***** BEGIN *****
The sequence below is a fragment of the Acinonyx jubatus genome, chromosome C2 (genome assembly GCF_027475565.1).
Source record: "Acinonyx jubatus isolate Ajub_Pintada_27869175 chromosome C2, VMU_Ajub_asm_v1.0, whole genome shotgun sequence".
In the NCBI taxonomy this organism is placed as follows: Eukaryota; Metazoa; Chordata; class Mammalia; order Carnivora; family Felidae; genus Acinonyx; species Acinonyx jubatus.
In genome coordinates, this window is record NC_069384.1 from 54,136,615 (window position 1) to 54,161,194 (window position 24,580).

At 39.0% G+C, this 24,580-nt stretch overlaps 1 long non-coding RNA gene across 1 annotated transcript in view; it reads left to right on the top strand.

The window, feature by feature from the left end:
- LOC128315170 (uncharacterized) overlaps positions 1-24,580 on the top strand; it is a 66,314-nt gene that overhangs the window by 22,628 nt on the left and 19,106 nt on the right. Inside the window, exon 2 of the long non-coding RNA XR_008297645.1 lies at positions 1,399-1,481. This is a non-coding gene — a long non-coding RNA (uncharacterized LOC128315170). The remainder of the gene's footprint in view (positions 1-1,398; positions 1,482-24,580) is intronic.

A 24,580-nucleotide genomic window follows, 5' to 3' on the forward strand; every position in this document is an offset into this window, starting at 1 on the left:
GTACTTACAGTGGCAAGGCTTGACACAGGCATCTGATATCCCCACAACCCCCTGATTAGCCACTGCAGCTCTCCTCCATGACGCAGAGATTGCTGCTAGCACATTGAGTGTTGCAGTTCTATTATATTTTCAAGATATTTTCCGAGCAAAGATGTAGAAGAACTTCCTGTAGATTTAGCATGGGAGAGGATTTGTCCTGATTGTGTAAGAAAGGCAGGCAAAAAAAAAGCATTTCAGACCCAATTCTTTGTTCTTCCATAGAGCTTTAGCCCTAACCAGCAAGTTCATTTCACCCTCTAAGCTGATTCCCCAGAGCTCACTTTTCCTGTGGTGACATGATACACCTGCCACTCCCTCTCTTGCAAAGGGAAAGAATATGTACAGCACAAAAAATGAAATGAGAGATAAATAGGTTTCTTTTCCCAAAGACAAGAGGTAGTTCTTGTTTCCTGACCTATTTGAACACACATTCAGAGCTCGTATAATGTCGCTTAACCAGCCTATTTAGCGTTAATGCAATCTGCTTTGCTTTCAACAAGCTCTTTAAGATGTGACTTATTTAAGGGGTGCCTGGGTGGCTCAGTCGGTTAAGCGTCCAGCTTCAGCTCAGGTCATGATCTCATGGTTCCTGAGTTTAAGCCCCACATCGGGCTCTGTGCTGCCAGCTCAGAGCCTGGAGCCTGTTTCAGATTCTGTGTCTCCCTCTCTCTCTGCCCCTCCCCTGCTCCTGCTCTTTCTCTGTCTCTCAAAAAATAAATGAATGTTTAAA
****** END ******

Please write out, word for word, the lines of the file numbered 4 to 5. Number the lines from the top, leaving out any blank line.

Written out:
In genome coordinates, this window is record NC_069384.1 from 54,136,615 (window position 1) to 54,161,194 (window position 24,580).

At 39.0% G+C, this 24,580-nt stretch overlaps 1 long non-coding RNA gene across 1 annotated transcript in view; it reads left to right on the top strand.